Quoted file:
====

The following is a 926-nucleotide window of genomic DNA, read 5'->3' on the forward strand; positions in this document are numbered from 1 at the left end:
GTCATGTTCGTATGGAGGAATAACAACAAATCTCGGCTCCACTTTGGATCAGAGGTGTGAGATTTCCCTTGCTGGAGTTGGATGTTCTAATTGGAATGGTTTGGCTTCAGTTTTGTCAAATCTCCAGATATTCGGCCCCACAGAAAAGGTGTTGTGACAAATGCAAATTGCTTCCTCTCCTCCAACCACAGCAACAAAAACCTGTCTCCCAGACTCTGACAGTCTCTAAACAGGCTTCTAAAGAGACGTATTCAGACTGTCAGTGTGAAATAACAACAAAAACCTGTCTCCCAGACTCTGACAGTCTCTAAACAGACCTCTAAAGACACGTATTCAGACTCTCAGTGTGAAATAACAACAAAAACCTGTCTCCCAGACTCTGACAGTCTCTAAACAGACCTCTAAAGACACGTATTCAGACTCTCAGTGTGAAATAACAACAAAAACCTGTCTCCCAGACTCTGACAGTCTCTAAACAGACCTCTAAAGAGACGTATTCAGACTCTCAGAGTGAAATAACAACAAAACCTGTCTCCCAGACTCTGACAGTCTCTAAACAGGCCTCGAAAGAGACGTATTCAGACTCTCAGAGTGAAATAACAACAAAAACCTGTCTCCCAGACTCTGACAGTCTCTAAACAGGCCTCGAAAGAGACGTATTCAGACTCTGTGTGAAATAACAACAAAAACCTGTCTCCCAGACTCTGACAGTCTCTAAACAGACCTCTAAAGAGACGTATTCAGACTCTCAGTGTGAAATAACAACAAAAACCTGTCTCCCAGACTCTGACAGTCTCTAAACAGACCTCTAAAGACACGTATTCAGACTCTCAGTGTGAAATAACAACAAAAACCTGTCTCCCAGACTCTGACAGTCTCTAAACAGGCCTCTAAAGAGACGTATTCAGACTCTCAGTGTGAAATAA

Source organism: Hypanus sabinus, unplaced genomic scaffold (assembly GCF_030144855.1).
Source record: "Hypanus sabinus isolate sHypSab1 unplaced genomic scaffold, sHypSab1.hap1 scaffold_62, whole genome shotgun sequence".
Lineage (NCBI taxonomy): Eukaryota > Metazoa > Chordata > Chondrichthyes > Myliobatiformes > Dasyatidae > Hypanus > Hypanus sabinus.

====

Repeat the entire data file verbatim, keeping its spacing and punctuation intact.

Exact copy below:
The following is a 926-nucleotide window of genomic DNA, read 5'->3' on the forward strand; positions in this document are numbered from 1 at the left end:
GTCATGTTCGTATGGAGGAATAACAACAAATCTCGGCTCCACTTTGGATCAGAGGTGTGAGATTTCCCTTGCTGGAGTTGGATGTTCTAATTGGAATGGTTTGGCTTCAGTTTTGTCAAATCTCCAGATATTCGGCCCCACAGAAAAGGTGTTGTGACAAATGCAAATTGCTTCCTCTCCTCCAACCACAGCAACAAAAACCTGTCTCCCAGACTCTGACAGTCTCTAAACAGGCTTCTAAAGAGACGTATTCAGACTGTCAGTGTGAAATAACAACAAAAACCTGTCTCCCAGACTCTGACAGTCTCTAAACAGACCTCTAAAGACACGTATTCAGACTCTCAGTGTGAAATAACAACAAAAACCTGTCTCCCAGACTCTGACAGTCTCTAAACAGACCTCTAAAGACACGTATTCAGACTCTCAGTGTGAAATAACAACAAAAACCTGTCTCCCAGACTCTGACAGTCTCTAAACAGACCTCTAAAGAGACGTATTCAGACTCTCAGAGTGAAATAACAACAAAACCTGTCTCCCAGACTCTGACAGTCTCTAAACAGGCCTCGAAAGAGACGTATTCAGACTCTCAGAGTGAAATAACAACAAAAACCTGTCTCCCAGACTCTGACAGTCTCTAAACAGGCCTCGAAAGAGACGTATTCAGACTCTGTGTGAAATAACAACAAAAACCTGTCTCCCAGACTCTGACAGTCTCTAAACAGACCTCTAAAGAGACGTATTCAGACTCTCAGTGTGAAATAACAACAAAAACCTGTCTCCCAGACTCTGACAGTCTCTAAACAGACCTCTAAAGACACGTATTCAGACTCTCAGTGTGAAATAACAACAAAAACCTGTCTCCCAGACTCTGACAGTCTCTAAACAGGCCTCTAAAGAGACGTATTCAGACTCTCAGTGTGAAATAA

Source organism: Hypanus sabinus, unplaced genomic scaffold (assembly GCF_030144855.1).
Source record: "Hypanus sabinus isolate sHypSab1 unplaced genomic scaffold, sHypSab1.hap1 scaffold_62, whole genome shotgun sequence".
Lineage (NCBI taxonomy): Eukaryota > Metazoa > Chordata > Chondrichthyes > Myliobatiformes > Dasyatidae > Hypanus > Hypanus sabinus.